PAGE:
As "light" and "salt" we should be responsible citizens of the world. Should we be involved on a social and cultural level? Should we participate in the civic and political arena?

Is voting one of those responsibilities?

Since we live in a democracy, why wouldn't we want to be a part of its election process?

If a national leader can be "God's servant," what is wrong with helping put him (or her) in office?

Consider Jesus' statement (with a parable) that we should "occupy" (Luke 19:13) until He returns to earth. Did He mean be involved or merely hold on until it's over?

Occupy here means "to do business." The parable suggests we must continue to lead normal lives of responsibility. Paul warned the Thessalonian Christians against idleness (see 1 Thessalonians 5:14; 2 Thessalonians 3:11).

The larger, more important point of the talents is to use our time and opportunities to do God's will. That does not mean we should be derelict in our social and cultural responsibilities.

Of course, we must balance our involvement; we must use discretion. But is not this one way to be a light to those around us: to show Christian values are important to us?

Is this not a way to help preserve, as salt, Christian principles in our society?

We are to pray for the leaders: "for kings and all those in authority" (see 1 Timothy 2:1-2). For what purpose? ". . . That we may live peaceful and quiet lives in all godliness and holiness."

Wouldn't that include saving us from liberal agendas? The selection of Supreme Court Justices? Protecting us from persecution? Strengthening the moral fiber of our country?

Why not cast a vote for these same reasons? Why shouldn't we make an effort to prevent the leaven of evil from spreading in our society? Why shouldn't we be involved in the cause of clean air and water? Once a leader is elected, let us pray for him, and let us pray for our leaders to follow and support righteousness.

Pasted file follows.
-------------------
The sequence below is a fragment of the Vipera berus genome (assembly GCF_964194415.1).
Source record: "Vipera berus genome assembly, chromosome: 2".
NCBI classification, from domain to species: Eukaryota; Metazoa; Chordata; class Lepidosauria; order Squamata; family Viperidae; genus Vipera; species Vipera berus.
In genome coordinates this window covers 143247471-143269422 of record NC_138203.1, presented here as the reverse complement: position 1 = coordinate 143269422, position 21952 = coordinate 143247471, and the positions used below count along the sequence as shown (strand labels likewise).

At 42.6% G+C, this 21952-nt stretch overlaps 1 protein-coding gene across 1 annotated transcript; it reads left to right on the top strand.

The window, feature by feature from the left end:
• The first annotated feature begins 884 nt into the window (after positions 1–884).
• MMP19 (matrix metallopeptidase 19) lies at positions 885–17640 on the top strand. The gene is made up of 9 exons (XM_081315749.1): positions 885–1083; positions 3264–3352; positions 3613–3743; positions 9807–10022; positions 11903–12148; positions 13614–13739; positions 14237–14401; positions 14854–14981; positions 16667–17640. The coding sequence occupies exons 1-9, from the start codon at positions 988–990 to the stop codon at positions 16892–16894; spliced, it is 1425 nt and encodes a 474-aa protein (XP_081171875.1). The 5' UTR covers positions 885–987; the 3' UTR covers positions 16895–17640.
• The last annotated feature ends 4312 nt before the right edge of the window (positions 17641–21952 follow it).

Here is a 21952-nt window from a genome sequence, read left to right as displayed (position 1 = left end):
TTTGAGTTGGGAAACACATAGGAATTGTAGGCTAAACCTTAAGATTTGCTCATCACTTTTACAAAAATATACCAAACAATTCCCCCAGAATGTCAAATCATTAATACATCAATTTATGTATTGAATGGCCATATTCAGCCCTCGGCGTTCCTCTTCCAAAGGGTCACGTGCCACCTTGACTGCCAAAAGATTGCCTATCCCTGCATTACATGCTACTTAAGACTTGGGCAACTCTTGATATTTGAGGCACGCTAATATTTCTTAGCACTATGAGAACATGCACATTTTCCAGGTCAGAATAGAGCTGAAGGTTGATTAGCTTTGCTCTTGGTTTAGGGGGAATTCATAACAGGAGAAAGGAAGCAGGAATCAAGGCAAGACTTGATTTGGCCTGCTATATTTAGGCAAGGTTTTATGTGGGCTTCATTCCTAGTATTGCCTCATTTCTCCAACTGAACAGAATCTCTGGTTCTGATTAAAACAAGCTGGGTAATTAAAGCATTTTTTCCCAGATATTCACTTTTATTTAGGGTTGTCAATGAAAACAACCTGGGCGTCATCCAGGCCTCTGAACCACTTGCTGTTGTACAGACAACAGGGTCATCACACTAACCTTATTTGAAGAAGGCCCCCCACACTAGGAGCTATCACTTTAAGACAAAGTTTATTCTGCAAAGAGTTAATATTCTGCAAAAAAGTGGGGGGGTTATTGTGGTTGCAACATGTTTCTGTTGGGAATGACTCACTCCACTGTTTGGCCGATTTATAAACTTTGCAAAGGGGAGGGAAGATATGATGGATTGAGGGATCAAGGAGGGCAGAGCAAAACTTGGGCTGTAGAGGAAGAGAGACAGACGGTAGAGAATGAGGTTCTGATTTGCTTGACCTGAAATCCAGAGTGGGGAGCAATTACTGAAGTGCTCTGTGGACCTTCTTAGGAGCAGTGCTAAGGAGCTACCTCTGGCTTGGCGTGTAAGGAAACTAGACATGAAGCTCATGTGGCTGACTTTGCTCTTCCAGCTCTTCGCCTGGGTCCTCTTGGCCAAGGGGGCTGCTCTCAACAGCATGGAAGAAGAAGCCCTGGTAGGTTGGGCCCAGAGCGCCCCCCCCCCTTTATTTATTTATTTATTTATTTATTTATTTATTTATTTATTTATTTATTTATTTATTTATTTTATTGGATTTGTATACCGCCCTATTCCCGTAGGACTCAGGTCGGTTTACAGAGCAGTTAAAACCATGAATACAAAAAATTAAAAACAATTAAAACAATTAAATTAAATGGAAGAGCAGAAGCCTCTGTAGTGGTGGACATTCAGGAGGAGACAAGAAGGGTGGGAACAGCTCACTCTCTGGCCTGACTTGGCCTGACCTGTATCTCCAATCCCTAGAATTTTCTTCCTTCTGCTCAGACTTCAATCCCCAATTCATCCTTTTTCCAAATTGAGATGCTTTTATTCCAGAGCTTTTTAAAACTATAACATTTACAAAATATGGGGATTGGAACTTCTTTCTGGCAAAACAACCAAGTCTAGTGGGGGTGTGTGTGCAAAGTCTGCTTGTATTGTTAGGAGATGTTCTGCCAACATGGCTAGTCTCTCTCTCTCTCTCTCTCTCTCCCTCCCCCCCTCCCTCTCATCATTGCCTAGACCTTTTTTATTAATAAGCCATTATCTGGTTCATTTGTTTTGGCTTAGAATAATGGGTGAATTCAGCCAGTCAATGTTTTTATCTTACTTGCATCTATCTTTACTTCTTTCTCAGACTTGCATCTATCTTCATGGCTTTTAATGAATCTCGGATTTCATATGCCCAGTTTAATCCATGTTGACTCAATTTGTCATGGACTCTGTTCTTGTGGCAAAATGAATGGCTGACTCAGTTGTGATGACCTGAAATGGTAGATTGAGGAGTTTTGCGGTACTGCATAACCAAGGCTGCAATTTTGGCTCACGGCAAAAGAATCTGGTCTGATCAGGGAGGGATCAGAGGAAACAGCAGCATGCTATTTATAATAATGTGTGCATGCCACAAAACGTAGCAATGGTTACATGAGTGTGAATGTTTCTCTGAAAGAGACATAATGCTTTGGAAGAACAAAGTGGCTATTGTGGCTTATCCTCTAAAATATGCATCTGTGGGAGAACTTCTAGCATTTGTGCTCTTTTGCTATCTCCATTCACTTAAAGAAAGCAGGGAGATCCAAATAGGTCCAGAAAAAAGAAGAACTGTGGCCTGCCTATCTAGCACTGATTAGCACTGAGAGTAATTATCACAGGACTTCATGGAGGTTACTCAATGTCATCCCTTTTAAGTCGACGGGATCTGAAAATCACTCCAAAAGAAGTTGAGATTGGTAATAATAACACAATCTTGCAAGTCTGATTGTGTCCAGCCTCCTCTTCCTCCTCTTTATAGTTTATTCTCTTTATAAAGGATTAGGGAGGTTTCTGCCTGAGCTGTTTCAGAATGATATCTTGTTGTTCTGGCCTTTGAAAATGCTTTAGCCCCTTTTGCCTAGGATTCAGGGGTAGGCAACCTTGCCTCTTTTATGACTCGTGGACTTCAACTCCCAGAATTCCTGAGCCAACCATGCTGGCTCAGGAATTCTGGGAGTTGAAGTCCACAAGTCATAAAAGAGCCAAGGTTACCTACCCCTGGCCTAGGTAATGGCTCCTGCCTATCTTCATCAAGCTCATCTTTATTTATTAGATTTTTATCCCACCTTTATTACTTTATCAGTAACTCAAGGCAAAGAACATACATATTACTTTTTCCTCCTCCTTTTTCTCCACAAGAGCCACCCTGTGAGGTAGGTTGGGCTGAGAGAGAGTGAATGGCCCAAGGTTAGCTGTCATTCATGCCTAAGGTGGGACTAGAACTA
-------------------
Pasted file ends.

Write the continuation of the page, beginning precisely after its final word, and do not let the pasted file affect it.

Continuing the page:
Sure, some people have twisted and weighted agendas. Of course the system is imperfect.

We reflect on Israel's request to have a king and the selection of Saul (1 Samuel 8:21-22): "When Samuel heard all that the people said, he repeated it before the Lord. The Lord answered, 'Listen to them and give them a king.' "

The politics of the day blossomed quickly. The people saw this tall, strong, charismatic man as their choice (1 Samuel 9:2, NIV): ". . . Saul [was] an impressive young man without equal among the Israelites--a head taller than any of the others."

And Saul was God's choice: "When Samuel caught sight of Saul, the Lord said to him, 'This is the man I spoke to you about; he will govern my people'" (1 Samuel 9:17).

The classic example of campaigning for office is in 2 Samuel 15:2-6: "He [Absalom] would get up early and stand by the side of the road leading to the city gate. Whenever anyone came with a complaint to be placed before the king for a decision, Absalom would call out to him, 'What town are you from?' He would answer, 'Your servant is from one of the tribes of Israel.'

"Then Absalom would say to him, 'Look, your claims are valid and proper, but there is no representative of the king to hear you.'

"And Absalom would add, 'If only I were appointed judge in the land! Then everyone who has a complaint or case could come to me and I would see that he gets justice.'

"Also, whenever anyone approached him to bow down before him, Absalom would reach out his hand, take hold of him and kiss him. Absalom behaved in this way toward all the Israelites who came to the king asking for justice, and so he stole the hearts of the men of Israel."

That story also shows that dirty politics also existed in those days. But God didn't deny Israel this imperfect system of government. He used it. Sometimes the guys with the white hats were in office; other times evil men ruled. But the system stayed in place.